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Saturday, November 9, 2019

Water Birds On the Wing and on the Lake with White-tailed Deer Upon the Supple Land


                                                                    Franklin's Gull


                                                                Juvenile Bald Eagle


                                                                  Female Bufflehead


110319

0915-1033/50-58 F (wind chill 54)/clear/S-15/63-54% RH/30.0-29.99 Hg and falling

Today the Franklin's Gulls were at 480 strong, with 21 Ring-billed Gulls, and a single Herring Gull.
Five Killdeer flew from Shorebird Jetty and set up in the area of the lowlands on the southeast corner, never letting us forget who and where they were.  A single Great Blue Heron croaked its location from where it was to where it was going until its engine purred in a more subdued manner.

The gulls few into the air several times, the only times being blamed upon the juvenile Bald Eagle, which was followed twenty minutes late by the adult Bald Eagle.

In the meantime, we enjoyed a lone Myrtle Yellow-rumped Warbler, Carolina Wren, American Goldfinch, red-winged Blackbird upon a light post, and Downy Woodpecker patrolling a snag.

Four Ruddy Ducks made appearances to prove that winter was really coming, while two Great-tailed Grackles were hard pressed to give up their summer residences.





                                                                   Canada Goose


                                                          White-tailed Deer, View 1


                                                          White-tailed Deer, View 2


110519

0704-0818/43-48 (wind chill 39)/clear/NE-8/66% RH/30.13-30.17 Hg and rising

The wind chill was a little biting with the scant wind, but being greeted by Northern Shovelers, Ruddy Ducks, a Canvasback, and Buffleheads made it worthwhile.  Southbound Double-crested Cormorants proved that fall was imminent, while 14 Killdeer showed that they were still southbound.
Canada Geese still flew our friendly skies while we looked on.

The House Finch and American Goldfinch were the final prizes of the day after two white-tailed deer came bounding through the southeast corner of the lake and stopped for a final still photo before continuing on.  After the Blue Jays and American Crow made their locations known, the Carolina Wren uttered a final call before all was done.




                                                                 American Goldfinch


                                                        Red-breasted Merganser, View 1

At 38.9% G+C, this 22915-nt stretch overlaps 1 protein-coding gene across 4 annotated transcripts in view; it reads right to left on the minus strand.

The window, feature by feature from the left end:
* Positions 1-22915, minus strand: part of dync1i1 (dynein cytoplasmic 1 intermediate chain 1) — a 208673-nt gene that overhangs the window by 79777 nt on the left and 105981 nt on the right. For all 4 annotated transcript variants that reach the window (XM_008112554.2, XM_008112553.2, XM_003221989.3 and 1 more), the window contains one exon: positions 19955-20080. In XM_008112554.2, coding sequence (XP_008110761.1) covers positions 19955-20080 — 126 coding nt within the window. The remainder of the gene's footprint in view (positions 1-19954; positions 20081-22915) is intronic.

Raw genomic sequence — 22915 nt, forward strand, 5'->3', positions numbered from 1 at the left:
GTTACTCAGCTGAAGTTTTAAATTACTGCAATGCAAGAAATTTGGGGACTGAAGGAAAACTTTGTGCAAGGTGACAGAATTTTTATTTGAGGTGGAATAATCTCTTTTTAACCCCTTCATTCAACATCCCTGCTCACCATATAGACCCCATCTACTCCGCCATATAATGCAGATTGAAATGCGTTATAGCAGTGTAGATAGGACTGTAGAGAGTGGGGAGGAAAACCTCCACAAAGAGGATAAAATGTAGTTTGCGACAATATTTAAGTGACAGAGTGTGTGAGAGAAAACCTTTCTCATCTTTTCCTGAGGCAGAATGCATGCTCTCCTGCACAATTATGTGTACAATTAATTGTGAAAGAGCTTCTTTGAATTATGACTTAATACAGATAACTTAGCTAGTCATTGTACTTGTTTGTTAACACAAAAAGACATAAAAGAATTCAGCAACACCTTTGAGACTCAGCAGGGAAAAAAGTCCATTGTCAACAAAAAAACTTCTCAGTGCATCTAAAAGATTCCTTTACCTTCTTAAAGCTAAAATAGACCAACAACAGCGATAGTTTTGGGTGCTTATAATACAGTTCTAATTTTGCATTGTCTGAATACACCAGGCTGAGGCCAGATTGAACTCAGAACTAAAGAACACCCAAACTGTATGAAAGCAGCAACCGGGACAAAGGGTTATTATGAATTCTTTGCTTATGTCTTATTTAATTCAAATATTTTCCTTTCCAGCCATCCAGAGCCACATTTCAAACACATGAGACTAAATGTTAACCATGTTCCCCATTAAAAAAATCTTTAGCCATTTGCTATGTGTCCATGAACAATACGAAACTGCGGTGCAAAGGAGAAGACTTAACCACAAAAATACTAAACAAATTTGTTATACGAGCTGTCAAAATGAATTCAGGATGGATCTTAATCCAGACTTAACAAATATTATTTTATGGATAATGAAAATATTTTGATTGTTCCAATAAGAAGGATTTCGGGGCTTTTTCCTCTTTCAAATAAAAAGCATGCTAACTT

Red-breasted Merganser, View 2

110619

0710-0819/56-57 F clear/SSE-2/70-72% RH/30.03-30.08 Hg and steady

Water denizens, a Bald Eagle, and the Red-breasted Merganser who surveyed the center of the lake came within twenty feet of the privacy of the western end of Heron Cove in order to show itself off.

Chipping, White-crowned, and two Song Sparrows searched for the grass and fallen sunflower seeds at the Cove in the midst of all that was not lost.

The Northern Mockingbird and Eastern Meadowlark both announced themselves before going their own way, but not until the Pied-billed Grebes and American Coot directed themselves to their personal plans for the morning.

The Bald Eagle lazily made its way south while we drank in the beauty of the mildness of the day.




Wednesday, November 6, 2019

Migration of the Franklin's Gull


                                                               Franklin's Gull, View 1


                                                               Franklin's Gull, View 2


                                                              Franklin's Gull, View 3


                                                           Juvenile Pied-billed Grebe


                                                            Double-crested Cormorant



103119

1335-1459/46-48 F (wind chill 43)/clear/W-8/54-50% RH/30.28-30.24 H and steady

It's always a joy to see the fall natives and migrants arrive during this time of year.  The frost is getting ready to be on the pumpkins first thing in the morning, likely within the next week.  In the meantime, we're enjoying Buffleheads, Ruddy Ducks, Pied-billed Grebes, Double-crested Cormorants, Franklin's Gulls, and more.  Here's to an eventful fall and plenty of apple cider and pumpkin pie to us all.





                                                                   Franklin's Gulls



110219

0827-0910/39-41 F/clear/calm/72-70% RH/30.33 Hg and rising

Thousands of Franklin's Gulls have been passing through Payne County and resting upon Boomer Lake, along with Pied-billed Grebes, Double-crested Cormorants, Northern Shovelers, Canvasbacks, and many others, though not to the same degree.

Today we saw 370 Franklin's Gulls and the first Dark-eyed Junco of the season on Boomer Lake, in a tree, no less.  It isn't cold enough yet for the snowbirds to be picking seeds off the ground, but that is just a matter of time.  Within the sunflower and grass stalks, there are also Song and Field Sparrows, so before long there will be more than a few seeking grass seeds.